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  7. Well done you, Pat! My husband has been talking about a scooter if we reduce from a two car family to one. Isn’t it amazing that others have more faith in us that we do in ourselves. I remember when the young girls I worked with booked me into Bootcamp and started me running. they wouldn’t accept that I was too old and because of their faith in me I eventually ran a marathon. As far as comfort zones go, it seems that everyone is focusing on this at the moment. Whilst I agree that we need to step out and try something new occasionally perhaps we are putting too much emphasis on this instead of just enjoying life. Can’t wait to see a photo of you scooting along! Thanks for sharing at #MLSTL and have a great week. xx

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    1. Sue, When I read Molly T’s blog this week on Comfort Zone, I realized there was a lot more than the big push of something like a motorcycle class. Even taking a blogging break could be considered going outside the comfort zone! I do think however, my next “push” is going to be more about simple pleasures. The adrenaline rush of learning motorcycle driving can be put to the side for a bit!

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      1. Oh yes, I was completely out of my comfort zone when I didn’t blog or use social media during my recent holiday to Japan. It was scary but also liberating and I suppose that sums up the feelings when we do step out. Oh simple pleasures are definitely on my list too. I’ve had a complete change of mindset and I’m feeling so much better about it all. xx

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    1. Marty, The scooter I’m looking at is the smallest one…125 cc motor. I’m more worried about turns and wiping out. I’ve done that on a bicycle and it hurts! I’m sure I’ll be the slow person that folks will hate being behind on the road for awhile. Don’t honk next time you’re behind a slow moving scooter … it might be me!

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  8. Congratulations Pat! Wow, that would be way out of my comfort zone too. I don’t think I could do it, although the idea of zipping around on a scooter is very appealing. I wonder what the “rules” are in Canada – I’ve thought of getting an e-bike at some point in the distant future, but to have to earn a motorcycle license… I don’t think I could do that. Job well done!

    Deb

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    1. Thanks Deb. My friend got an e-bike because it did not need a driving license. I just had this scooter vision. And the motorcycle part was a huge deterrent…it took me months to get the courage to even book the class. I’m thinking now that I need that picture of me with the scooter to encourage me even more to work on skills development!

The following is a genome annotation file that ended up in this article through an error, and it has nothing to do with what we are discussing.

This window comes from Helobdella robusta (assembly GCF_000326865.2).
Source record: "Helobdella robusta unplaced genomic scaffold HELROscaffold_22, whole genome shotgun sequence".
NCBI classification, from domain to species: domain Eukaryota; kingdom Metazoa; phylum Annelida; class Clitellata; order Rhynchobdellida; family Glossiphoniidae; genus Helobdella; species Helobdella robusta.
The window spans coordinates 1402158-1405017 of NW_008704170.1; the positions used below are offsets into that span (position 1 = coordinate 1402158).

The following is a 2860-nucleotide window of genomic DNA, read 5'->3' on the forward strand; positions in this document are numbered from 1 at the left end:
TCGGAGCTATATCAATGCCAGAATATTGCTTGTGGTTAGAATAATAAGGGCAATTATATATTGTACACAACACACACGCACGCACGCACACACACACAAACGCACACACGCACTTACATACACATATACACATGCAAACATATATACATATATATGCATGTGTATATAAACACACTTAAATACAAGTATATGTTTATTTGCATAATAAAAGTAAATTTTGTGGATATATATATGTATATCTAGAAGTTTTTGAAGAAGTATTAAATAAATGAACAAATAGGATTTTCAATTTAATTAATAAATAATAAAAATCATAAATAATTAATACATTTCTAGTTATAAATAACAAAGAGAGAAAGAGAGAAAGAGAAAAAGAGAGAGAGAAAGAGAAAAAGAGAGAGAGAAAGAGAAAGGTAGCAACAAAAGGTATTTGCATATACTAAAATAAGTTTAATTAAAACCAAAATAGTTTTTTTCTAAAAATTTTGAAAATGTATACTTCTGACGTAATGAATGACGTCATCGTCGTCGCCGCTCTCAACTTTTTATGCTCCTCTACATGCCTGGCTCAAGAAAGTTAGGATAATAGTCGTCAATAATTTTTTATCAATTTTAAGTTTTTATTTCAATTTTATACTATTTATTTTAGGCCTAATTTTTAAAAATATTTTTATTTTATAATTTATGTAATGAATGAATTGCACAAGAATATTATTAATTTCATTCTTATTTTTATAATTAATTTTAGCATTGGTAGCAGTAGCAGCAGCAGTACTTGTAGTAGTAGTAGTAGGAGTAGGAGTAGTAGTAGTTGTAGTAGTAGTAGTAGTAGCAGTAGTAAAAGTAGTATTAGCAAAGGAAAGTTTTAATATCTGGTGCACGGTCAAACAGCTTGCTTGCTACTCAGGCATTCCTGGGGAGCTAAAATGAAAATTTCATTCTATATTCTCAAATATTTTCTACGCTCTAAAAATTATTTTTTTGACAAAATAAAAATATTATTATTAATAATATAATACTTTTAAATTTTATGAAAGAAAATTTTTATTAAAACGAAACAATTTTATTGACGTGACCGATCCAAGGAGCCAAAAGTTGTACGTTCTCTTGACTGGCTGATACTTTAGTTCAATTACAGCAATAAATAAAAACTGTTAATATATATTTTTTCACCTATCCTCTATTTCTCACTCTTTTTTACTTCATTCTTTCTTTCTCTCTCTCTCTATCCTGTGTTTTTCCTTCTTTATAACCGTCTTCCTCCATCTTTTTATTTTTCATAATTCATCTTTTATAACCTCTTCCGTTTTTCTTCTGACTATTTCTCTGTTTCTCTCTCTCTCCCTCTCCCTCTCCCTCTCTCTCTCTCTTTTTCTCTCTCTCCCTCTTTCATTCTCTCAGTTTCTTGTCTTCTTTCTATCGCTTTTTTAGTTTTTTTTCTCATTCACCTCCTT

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  9. I had a lot of dirt bike experience as a teenager, but never got a license. I have had an occasional urge to get a motorcycle as an adult, but the withering glare of my significant other quelled that desire.

    I do things that are outside my comfort zone, but maybe not that far outside. Most of my experiences have been reasonably positive. I can’t think of a case where I went through the angst that you experienced. I guess I just haven’t had a desire to undertake anything that far afield (yet).

    You have actually gone beyond the scooter by taking the motorcycle skills test, so the scooter will be simple for you. Good luck!

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    1. Bob, thanks for the insight about going beyond with the motorcycle skills test. Not quite simple, but not nearly as complicated.

      This is the first time I’ve gone this far out of my comfort zone in a space where I could truly get hurt. I think that was the difference. Zip-lining was the most similar, but even then, the danger was not as much. All the other stuff out of comfort zone, not really significant bodily harm potential. Makes stand-up paddle-boarding or learning to swim seem like a piece of cake now!

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    1. Donna, LOL. The birthday was 2 months ago…I’ve had the “check” and picture that long. I told hubby I would’t buy it until I had the skills to ride it. He researched them and test drove them for me, so I know which one I’m getting. It’s a matter of me going in and putting the check on the table. Yeah…that’s it and working up the courage for that!

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  10. First of all – wow. I’m not sure I would have the courage to get a motorcycle license. Yes, I would love to have a scooter, but in my opinion, that would be a death wish in Toronto.

    Kudos to you for seeing it through to the end. I’ve long had a mantra of ‘feel the fear. Do it anyway.’ As you say, the skills will strengthen with practice. Have fun with your new scooter … hope you get it soon 🙂

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    1. Joanne, Understand about riding in a city. In Cincinnati, I’m going to stay on the side streets mostly. Florida is different…the highest speed limit on the island we are on is 35 mph, and lots of it is 15-20mph. And there are lots of scooters and beach bikes too. I’ve never been one to “feel the fear and do it anyway”; this was my first experience with that and I’m not sure I liked it. But it’s folks like you who have that mantra was what gave me the inspiration to do this. And maybe I’ll be able to do something similar again, knowing I did it.

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  11. I’m so glad you posted this before I went on my blogging break! Congratulations for going so far out of your comfort zone. It seems odd that they wouldn’t have a separate scooter license but I guess they have their reasons. I look forward to seeing that picture of you riding your scooter down the beach boulevard… in a helmet, of course.